Dean closed his eyes. He felt drained, like a vampire had fanged into him and sucked all his energy. He kicked his legs up and leaned back against the bed's dingy pillows. "Okay, six weeks ago, let's look at that. What happened six weeks ago?"

He heard Sam stand, heard his feet drag across the carpet, the click of his computer opening. "Your guess is as good as mine. We can ask Janine again, but I think we're going to get the same answer: Nothing."

Dean dug his fingers into his eyelids. Tiny blue sparks appeared in the blackness when he let go.

"You think whatever Caleb wants to tell us will help?" Sam asked.

Dean opened his eyes. The blue sparks stayed in his vision. "Maybe, but I don't want to sit around and wait for him to crack this for us. He's waiting to see if he can trust us and that may take awhile."

"You could ask him."

Dean looked across at his brother, noting his wary eyes and cautious expression. He sighed. "I could ask, but if I'm reading him right, he's not going to tell us until he's ready. We can't push him."

Sam dragged a finger over his eyebrow, looked out through the curtain and rocked back in his chair. A sliver of sun splashed onto his hair. "What if he's never ready to talk?" His eyes flashed furtively at Dean.

"Then we find other ways to figure this out."

Sam paused, opening his mouth like he wanted to say something. He closed his lips and nodded instead. He arched his spine and popped his neck to the side. Dean figured Sam had to have the neck-crick from hell after the way he'd zonked at the table.

Sam straightened and checked his watch. "Alright, we have a few hours yet." His eyes settled on Dean. "I'm going to check a few more things, but, you should…" He waved a hand in Dean's direction. "You should get some sleep." His voice soft with an edge of compassion Dean didn't want to think about. The same tone Sam used when he was four, tugging on Dean's sleeve and asking quietly, Why don't we have a mom?

Dean squinted back at Sam, thumbed his forehead more and, rubbed his eyes. "You sure? You didn't exactly get a full eight hours yourself."

"I got more than you," Sam shot. He smiled briefly, adding a nod. "I'm sure." He gestured at his computer, the books and stacks of papers. "I got this. You just…" He stopped himself, shook his head, darted his eyes at Dean then focused back on his computer. "Just get some sleep."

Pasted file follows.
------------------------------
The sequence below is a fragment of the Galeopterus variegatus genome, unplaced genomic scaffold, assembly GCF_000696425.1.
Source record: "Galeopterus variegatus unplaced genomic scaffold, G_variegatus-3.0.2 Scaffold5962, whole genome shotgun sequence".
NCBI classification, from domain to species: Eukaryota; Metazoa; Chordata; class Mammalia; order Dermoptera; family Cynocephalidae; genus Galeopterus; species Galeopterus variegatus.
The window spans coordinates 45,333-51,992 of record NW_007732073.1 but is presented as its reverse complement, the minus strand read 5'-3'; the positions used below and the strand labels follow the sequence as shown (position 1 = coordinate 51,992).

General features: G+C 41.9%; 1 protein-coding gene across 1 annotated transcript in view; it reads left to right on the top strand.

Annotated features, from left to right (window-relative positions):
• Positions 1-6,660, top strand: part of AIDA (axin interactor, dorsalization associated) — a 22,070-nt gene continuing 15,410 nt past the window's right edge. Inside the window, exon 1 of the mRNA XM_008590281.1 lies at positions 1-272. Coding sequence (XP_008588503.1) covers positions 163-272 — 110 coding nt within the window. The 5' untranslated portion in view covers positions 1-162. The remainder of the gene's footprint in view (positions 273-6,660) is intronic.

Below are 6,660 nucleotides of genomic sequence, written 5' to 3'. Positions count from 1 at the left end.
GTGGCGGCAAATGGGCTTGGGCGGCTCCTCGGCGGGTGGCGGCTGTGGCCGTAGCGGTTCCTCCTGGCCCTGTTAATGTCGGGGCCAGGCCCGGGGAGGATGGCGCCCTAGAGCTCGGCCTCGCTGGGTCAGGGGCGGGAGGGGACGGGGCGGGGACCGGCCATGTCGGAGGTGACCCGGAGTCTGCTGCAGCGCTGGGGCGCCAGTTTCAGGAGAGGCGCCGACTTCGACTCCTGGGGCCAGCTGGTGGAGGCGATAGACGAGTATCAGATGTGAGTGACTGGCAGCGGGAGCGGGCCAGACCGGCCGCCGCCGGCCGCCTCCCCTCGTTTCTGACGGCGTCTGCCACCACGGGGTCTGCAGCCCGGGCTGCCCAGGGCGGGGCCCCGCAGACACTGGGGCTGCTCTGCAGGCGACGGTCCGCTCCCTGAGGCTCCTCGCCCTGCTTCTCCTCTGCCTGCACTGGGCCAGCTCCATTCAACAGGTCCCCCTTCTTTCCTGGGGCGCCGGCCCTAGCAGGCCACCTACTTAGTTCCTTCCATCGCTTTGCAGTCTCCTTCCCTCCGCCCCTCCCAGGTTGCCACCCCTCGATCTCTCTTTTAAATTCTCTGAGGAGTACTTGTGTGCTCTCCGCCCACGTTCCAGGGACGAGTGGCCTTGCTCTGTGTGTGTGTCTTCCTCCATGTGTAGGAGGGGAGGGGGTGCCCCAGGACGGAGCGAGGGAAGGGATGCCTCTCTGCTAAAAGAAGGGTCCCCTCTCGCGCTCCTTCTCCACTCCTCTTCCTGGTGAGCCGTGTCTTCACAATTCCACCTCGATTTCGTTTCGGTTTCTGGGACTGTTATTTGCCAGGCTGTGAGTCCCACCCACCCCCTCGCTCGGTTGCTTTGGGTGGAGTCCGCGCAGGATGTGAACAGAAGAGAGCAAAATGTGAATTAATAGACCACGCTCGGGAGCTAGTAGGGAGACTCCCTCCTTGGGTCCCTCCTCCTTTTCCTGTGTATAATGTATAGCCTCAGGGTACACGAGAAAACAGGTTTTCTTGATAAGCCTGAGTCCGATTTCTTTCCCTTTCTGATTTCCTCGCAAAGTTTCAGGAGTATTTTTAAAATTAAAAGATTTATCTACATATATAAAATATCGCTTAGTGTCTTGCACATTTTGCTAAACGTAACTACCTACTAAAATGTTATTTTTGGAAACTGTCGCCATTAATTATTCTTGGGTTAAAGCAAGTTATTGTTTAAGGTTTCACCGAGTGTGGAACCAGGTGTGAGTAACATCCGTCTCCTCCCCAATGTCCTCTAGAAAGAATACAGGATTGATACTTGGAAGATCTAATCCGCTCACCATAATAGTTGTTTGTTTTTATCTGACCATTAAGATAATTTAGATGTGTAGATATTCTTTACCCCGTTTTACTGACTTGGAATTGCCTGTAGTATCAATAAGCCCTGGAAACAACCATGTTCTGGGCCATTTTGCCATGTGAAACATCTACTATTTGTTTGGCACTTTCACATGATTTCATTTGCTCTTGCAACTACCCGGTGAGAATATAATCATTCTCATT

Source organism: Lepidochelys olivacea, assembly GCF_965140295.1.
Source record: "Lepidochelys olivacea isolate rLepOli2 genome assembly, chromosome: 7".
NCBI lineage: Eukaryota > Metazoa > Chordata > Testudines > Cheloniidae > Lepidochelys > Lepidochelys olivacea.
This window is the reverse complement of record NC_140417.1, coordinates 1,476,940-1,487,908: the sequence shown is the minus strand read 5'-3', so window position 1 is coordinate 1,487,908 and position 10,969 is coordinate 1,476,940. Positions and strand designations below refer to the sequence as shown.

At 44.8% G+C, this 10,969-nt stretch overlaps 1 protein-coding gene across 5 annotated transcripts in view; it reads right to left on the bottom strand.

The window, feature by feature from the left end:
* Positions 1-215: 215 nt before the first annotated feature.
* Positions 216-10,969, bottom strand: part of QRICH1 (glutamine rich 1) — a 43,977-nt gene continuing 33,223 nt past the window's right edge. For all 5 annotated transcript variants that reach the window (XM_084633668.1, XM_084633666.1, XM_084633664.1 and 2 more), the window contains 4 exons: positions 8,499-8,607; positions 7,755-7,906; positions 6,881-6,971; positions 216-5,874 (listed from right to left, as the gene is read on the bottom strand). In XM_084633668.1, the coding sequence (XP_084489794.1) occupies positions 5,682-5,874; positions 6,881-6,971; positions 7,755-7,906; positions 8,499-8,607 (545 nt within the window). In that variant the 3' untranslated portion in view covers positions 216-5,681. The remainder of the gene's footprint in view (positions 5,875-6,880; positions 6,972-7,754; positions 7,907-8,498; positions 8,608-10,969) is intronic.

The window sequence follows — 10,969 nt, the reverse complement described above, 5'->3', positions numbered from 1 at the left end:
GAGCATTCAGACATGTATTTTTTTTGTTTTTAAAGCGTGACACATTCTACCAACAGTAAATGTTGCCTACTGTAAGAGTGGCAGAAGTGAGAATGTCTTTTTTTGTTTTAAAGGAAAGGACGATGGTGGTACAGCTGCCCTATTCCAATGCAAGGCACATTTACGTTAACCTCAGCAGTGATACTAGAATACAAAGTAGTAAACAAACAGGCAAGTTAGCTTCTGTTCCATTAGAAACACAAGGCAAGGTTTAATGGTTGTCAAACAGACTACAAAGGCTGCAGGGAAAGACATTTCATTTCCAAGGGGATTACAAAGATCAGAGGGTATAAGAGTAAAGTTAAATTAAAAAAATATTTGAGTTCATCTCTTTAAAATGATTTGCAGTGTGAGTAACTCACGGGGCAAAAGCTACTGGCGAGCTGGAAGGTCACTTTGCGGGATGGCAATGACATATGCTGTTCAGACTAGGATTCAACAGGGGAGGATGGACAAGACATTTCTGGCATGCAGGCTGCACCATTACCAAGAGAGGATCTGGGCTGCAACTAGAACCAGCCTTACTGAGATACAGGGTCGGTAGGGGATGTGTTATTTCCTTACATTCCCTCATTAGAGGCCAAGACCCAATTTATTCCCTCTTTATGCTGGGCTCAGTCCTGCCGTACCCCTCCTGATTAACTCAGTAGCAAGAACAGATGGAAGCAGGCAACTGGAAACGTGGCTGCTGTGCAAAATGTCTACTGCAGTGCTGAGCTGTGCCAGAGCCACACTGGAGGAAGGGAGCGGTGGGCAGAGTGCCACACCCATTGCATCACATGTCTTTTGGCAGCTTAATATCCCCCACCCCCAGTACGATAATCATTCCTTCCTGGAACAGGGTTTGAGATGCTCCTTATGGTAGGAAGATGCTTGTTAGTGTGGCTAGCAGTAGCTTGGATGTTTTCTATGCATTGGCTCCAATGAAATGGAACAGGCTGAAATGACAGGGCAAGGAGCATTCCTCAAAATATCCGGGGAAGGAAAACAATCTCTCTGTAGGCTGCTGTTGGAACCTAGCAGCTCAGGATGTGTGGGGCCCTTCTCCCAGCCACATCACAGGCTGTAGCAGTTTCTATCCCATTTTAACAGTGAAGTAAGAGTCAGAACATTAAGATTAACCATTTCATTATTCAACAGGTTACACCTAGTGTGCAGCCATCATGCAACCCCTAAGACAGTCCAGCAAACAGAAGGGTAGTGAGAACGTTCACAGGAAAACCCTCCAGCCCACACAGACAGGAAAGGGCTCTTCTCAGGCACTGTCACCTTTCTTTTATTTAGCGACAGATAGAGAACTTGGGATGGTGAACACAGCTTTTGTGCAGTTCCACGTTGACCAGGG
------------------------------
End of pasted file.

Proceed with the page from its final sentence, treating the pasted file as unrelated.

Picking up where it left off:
Dean gave Sam a sidelong glance, turned away and slumped back on his pillows. A moment later he flipped to his side and dragged his jacket over his face. He tried to pull Zeppelin into his mind, but it wouldn't come.

"You know," Sam said, a moment later, voice toeing around eggshells. "It's times like this I wish Dad were here. He'd have this figured out already."

Dean felt a prickle down his spine but didn't comment. He wasn't sure if Sam was waiting for him to or not and he didn't want to drag the jacket off his face to find out.

It was one of those things Sam just said sometimes. It could mean something or nothing, an awkward olive branch or another trap—the kind of trap Sam had laid out all over the place after Dad died. It felt out of place now, an odd statement, thrown like a blanket over Sam's earlier question about Mom, pressing down on Dean's head.

When Dean finally fell asleep, he dreamed of it, and her, watched her face overlay John's in his memories and it felt like betrayal. The space inside him that'd been hollow since he was four twisted a little, bending out of shape.

He dreamed of carrying Sam out of the house and no parent following them at all.

He dreamed of sitting next to his sleeping baby brother, late at night, two weeks after the fire, imagined his mother still with them, as he had back then, imagined her talking about angels and reaching out as if to touch their hair.

He dreamed of Caleb and Epper staring at Janine on the ceiling while her stomach bled out and flames licked around her. Caleb looked straight at Dean, closed his mouth tight and put his hands over his eyes. Stop, he whispered.

Dean woke, gasping jaggedly into Sam's rough shake.